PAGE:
Given the escalating political assaults on family planning, one might easily have assumed that the American voters were softening in their support of contraception and abortion rights. Not so. A new poll released last week demonstrates that America’s up and coming generation, the millennials, are every bit as supportive of reproductive health and rights as their parent’s generation.
According to a new poll released Friday by the nonpartisan Public Religion Research Institute, adults between the ages 18-35 understand the importance of low-cost birth control and support comprehensive sex education. The 2015 Millennials, Sexuality, and Reproductive Health Survey breaks down the views of millennials on a number of topics, ranging from birth control to abortion to sex education. Below are some of the highlights:
Millennials do not see birth control as controversial; only 9% said that using contraception is morally wrong. Six out of ten indicated that access to contraception is critical to the financial security of women. An even greater majority, 81%, favor increasing access to contraception for women who cannot afford it, and nearly 8 out of 10 (82%) believe that insurance should cover prescription contraception. Millennials are also opposed to the Supreme Court’s ruling in the Hobby Lobby case, with 58% saying that privately owned corporations should be required to provide employees with health care plans that cover contraception at no cost. While Democrats were more likely to oppose the Supreme Court’s decision (73%), nearly 4 out of 10 Republicans (38%) also opposed the Court’s decision.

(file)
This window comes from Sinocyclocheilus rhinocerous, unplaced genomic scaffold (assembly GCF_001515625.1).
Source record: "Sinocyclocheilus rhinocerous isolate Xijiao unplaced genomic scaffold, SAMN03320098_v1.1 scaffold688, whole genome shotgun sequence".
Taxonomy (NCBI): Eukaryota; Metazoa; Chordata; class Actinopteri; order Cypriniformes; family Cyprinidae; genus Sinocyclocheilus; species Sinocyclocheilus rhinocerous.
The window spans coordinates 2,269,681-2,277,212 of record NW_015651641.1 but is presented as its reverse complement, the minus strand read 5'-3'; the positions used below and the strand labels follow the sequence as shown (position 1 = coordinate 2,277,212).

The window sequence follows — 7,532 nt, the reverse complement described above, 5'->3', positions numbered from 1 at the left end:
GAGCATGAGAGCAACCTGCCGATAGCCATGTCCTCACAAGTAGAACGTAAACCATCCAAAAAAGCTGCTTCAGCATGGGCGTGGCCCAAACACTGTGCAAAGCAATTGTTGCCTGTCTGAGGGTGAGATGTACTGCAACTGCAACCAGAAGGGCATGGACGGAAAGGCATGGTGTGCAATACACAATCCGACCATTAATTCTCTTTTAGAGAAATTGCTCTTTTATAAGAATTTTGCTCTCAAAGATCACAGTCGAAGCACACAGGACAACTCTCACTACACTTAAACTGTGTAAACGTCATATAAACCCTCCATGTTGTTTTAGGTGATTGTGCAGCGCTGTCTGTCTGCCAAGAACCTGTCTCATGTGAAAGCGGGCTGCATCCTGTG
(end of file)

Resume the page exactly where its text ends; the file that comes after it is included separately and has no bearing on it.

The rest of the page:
55% of millennials are opposed to requiring a prescription in order to obtain emergency contraception and 60% say that emergency contraception should be covered by insurance.
Millennials are also opposed to new abortion restrictions; 55% said that abortion should be legal in all or most cases, and 56% opposed making it more difficult for women to obtain an abortion. Millennials, however, are uncomfortable with the traditional “pro-life” and “pro-choice” labels; about a quarter each said they are either “pro-life” or “pro-choice,” and 27% said that both labels describe them equally.
Millennials support effective sex education in the schools, with 67% indicating that emphasizing safe sexual practices and birth control is a better way to prevent unintended pregnancy than teaching abstinence from sex. While 3 out of 4 millennials support teaching comprehensive sex education in schools, 23% of millennials reported that they did not have a sex education class in school, and 37% of those who did have a sex education class indicated that the class was not very helpful to them in making decisions about sex and relationships.
Jennie Wetter, Director of Public Policy